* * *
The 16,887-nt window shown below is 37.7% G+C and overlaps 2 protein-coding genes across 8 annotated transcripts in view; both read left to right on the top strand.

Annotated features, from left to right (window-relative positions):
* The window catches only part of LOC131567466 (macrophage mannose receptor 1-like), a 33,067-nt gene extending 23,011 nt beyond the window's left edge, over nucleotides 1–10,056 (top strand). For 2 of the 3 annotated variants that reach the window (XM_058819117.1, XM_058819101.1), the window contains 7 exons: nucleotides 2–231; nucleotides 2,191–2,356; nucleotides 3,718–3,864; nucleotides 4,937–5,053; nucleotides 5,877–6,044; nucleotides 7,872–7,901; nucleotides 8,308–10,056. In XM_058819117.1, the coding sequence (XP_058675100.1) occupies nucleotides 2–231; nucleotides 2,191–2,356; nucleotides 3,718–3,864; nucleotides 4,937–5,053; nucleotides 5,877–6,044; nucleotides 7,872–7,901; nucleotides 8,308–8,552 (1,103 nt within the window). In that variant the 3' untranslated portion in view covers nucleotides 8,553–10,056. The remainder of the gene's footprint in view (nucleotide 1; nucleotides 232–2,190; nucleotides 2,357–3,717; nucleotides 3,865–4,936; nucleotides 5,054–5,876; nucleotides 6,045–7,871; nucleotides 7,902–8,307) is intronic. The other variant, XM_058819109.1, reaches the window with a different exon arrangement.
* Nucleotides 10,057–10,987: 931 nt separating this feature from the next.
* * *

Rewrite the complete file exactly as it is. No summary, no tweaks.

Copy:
The 16,887-nt window shown below is 37.7% G+C and overlaps 2 protein-coding genes across 8 annotated transcripts in view; both read left to right on the top strand.

Annotated features, from left to right (window-relative positions):
* The window catches only part of LOC131567466 (macrophage mannose receptor 1-like), a 33,067-nt gene extending 23,011 nt beyond the window's left edge, over nucleotides 1–10,056 (top strand). For 2 of the 3 annotated variants that reach the window (XM_058819117.1, XM_058819101.1), the window contains 7 exons: nucleotides 2–231; nucleotides 2,191–2,356; nucleotides 3,718–3,864; nucleotides 4,937–5,053; nucleotides 5,877–6,044; nucleotides 7,872–7,901; nucleotides 8,308–10,056. In XM_058819117.1, the coding sequence (XP_058675100.1) occupies nucleotides 2–231; nucleotides 2,191–2,356; nucleotides 3,718–3,864; nucleotides 4,937–5,053; nucleotides 5,877–6,044; nucleotides 7,872–7,901; nucleotides 8,308–8,552 (1,103 nt within the window). In that variant the 3' untranslated portion in view covers nucleotides 8,553–10,056. The remainder of the gene's footprint in view (nucleotide 1; nucleotides 232–2,190; nucleotides 2,357–3,717; nucleotides 3,865–4,936; nucleotides 5,054–5,876; nucleotides 6,045–7,871; nucleotides 7,902–8,307) is intronic. The other variant, XM_058819109.1, reaches the window with a different exon arrangement.
* Nucleotides 10,057–10,987: 931 nt separating this feature from the next.